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Science(fromLatinscientia, meaning"knowledge"):58is a systematic enterprise that builds and organizesknowledgein the form of testableexplanationsandpredictionsabout theuniverse.[a]Contemporary science is typically subdivided intothenatural sciences, which study thematerial universe; thesocial sciences, which study peopleand societies; and theformal sciences, which studylogicandmathematics. The formal sciences are often excluded as they do not depend onempiricalobservations.Disciplines which use science, likeengineeringandmedicine, may also be considered to beapplied sciences.Fromclassical antiquitythrough the 19th century,science as a type of knowledge was more closelylinked tophilosophythan it is now, and in theWestern worldthe term "natural philosophy" onceencompassed fields of study that are today associated with science, such asastronomy, medicine, andphysics.[b]However, during theIslamic Golden Agefoundations for thescientific methodwere laid byIbn al-Haythamin hisBook of Optics.While the classification ofthe material world by the ancientIndiansandGreeksintoair, earth, fire and waterwas more philosophical, medievalMiddle Easternsusedpractical and experimental observationto classifymaterials.In the 17th and 18th centuries, scientists increasingly sought to formulate knowledge in terms ofphysical laws. Over the course of the 19th century, the word "science" became increasingly associated with thescientific methoditself as a disciplined way to study the natural world. It was during this time that scientific disciplines such asbiology,chemistry, andphysicsreached their modern shapes. That same time period also included the origin of the terms "scientist" and "scientific community", the founding of scientific institutions, and the increasing significance of their interactions with society and other aspects of culture.The scale of theuniversemapped to thebranches of science, with formal sciences as the foundation.: Vol.1, Chaps.1,2,&3.HistoryMain article:History of scienceScience in a broad sense existed before themodern eraand in many historicalcivilizations.[c]Modern scienceis distinct in itsapproachand successful in itsresults, so it now defines what science is in the strictest sense of the term.Science in its original sense was a word for a type of knowledge rather than a specialized word for the pursuit of such knowledge. In particular, it was the type of knowledge which people can communicate to each other and share. For example, knowledge about the working of natural things was gathered long before recorded history and led to the development of complex abstract thought. This is shown by the construction of complex calendars, techniques for making poisonous plants edible, and buildings such asthe Pyramids. However, no consistent conscientious distinction was made between knowledge of such things, which are true in everycommunity, and other types of communal knowledge, such as mythologies and legal systems.AntiquitySee also:Nature (philosophy)Maize, known in some English-speaking countries as corn, is a largegrainplant domesticated byindigenous peoplesinMesoamericainprehistoric timesBefore the invention or discovery of theconceptof "nature" (ancient Greekphusis) by thePre-Socratic philosophers, the same words tend to be used to describe thenatural"way" in which a plant grows,and the "way" in which, for example, one tribe worships a particular god. For this reason, it is claimed these men were the first philosophers in the strict sense, and also the firstpeople to clearly distinguish "nature" and"convention.": p.209Science was therefore distinguished as the knowledge of nature and things which are true for every community, and the name of the specialized pursuit of such knowledge wasphilosophy — the realm of the first philosopher-physicists. They were mainly speculators ortheorists, particularly interested inastronomy. In contrast, trying to use knowledge of nature to imitate nature (artifice ortechnology, Greektechn?) was seen by classical scientists as a more appropriate interest for lower class artisans.A clear-cut distinction between formal (eon) and empirical science (doxa) was made by the pre-Socratic philosopherParmenides(fl. late sixth or early fifth century BCE). Although his workPeri Physeos(On Nature) is a poem, it may be viewed as an epistemological essay on method in natural science. Parmenides' ??? may refer to a formal system or calculus which can describe nature more precisely than natural languages. "Physis" may be identical to ???.Aristotle, 384 BCE – 322 BCE, one of the early figures in the development of thescientific methodA major turning point in the history of early philosophical science was the controversial but successful attempt bySocratesto apply philosophy to the study of human things, including human nature, the nature of political communities, and human knowledge itself. He criticized the older type of study of physics as toopurely speculative and lacking in self-criticism. He was particularly concerned that some of the early physicists treated nature as if it could be assumed that it had no intelligent order, explaining things merely in terms of motion and matter. The study of human things had been the realm of mythology and tradition, however, so Socrates was executed as a heretic.: 30eAristotlelater created a less controversial systematic programme of Socratic philosophy which wasteleologicaland human-centred. He rejected many of the conclusions of earlier scientists. For example, in his physics, the sun goes around the earth, and many things have it aspart of their nature that they are for humans. Eachthing has aformal causeandfinal causeand a role in the rational cosmic order. Motion and change is described as theactualizationof potentials already in things, according to what types of things they are. While the Socratics insisted that philosophy should be used to consider the practical question of the best way tolive for a human being (a study Aristotle divided intoethicsandpolitical philosophy), they did not argue for any other types ofapplied science.Aristotle maintained the sharp distinction between science and the practical knowledge of artisans, treating theoretical speculation as the highest type of human activity, practical thinking about good living as something less lofty, and theknowledge of artisans as something only suitablefor the lower classes. In contrast to modern science, Aristotle's influential emphasis was upon the "theoretical" steps ofdeducinguniversalrules from raw data and did not treat the gathering of experience and raw data as part of science itself.[d]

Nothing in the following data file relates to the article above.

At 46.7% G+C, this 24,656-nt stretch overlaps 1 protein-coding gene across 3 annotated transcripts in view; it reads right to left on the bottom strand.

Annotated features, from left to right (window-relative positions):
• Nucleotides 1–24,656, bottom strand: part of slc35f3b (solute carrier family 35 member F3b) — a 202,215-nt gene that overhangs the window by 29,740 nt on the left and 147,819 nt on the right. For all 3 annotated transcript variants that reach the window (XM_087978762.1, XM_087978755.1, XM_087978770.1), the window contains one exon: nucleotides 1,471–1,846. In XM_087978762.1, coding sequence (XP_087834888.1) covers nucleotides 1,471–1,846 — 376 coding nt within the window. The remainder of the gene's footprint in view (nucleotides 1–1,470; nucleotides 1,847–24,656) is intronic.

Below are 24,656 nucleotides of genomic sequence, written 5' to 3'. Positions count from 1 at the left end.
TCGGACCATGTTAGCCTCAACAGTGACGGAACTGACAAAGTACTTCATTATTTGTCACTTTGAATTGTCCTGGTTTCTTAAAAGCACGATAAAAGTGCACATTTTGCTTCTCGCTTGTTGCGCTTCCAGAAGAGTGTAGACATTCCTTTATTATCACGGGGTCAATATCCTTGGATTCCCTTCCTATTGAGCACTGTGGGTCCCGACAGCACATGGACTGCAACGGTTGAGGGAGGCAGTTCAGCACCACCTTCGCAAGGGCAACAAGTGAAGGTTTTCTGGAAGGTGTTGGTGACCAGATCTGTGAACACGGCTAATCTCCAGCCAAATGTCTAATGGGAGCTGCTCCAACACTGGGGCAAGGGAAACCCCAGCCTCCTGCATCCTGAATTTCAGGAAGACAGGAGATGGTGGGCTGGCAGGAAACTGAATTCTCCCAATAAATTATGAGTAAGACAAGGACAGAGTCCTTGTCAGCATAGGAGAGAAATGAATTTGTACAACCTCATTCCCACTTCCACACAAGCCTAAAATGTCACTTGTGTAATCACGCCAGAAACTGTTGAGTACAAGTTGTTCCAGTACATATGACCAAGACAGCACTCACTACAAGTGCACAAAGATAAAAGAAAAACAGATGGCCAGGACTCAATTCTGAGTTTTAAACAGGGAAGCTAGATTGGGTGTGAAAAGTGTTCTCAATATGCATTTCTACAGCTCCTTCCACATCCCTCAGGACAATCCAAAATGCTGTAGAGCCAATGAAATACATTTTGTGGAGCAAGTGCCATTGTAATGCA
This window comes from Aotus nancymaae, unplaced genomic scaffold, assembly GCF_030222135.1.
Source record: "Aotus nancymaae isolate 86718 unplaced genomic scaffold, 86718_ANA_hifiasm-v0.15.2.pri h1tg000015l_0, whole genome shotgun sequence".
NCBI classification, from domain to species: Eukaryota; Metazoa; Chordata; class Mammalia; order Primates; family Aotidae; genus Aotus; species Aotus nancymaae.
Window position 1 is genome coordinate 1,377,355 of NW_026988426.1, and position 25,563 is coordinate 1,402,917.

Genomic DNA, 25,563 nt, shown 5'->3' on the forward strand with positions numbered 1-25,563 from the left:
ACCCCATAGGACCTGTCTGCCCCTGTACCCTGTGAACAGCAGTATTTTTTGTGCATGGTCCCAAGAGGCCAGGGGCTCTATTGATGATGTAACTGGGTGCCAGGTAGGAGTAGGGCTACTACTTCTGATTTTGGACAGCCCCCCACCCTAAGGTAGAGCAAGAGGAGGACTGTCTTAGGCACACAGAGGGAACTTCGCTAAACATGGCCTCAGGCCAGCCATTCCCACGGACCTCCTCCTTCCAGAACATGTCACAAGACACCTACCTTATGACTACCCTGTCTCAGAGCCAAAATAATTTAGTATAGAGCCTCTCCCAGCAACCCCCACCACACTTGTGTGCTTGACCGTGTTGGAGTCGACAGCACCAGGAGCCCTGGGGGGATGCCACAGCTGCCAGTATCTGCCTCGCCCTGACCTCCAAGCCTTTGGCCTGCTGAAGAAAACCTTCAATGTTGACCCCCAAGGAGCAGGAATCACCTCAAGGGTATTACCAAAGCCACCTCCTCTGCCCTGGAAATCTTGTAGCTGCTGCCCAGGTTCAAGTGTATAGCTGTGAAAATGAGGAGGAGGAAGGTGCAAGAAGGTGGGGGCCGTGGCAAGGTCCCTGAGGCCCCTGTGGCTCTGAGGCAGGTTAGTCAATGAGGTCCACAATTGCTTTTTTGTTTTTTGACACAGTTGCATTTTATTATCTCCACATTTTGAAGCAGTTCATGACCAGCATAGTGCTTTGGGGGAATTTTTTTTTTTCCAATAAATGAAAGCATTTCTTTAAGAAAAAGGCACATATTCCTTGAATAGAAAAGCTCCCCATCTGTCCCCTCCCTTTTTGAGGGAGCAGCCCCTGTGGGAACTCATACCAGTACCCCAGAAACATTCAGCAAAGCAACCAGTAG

EVERYTHING IS KNOWLEDGE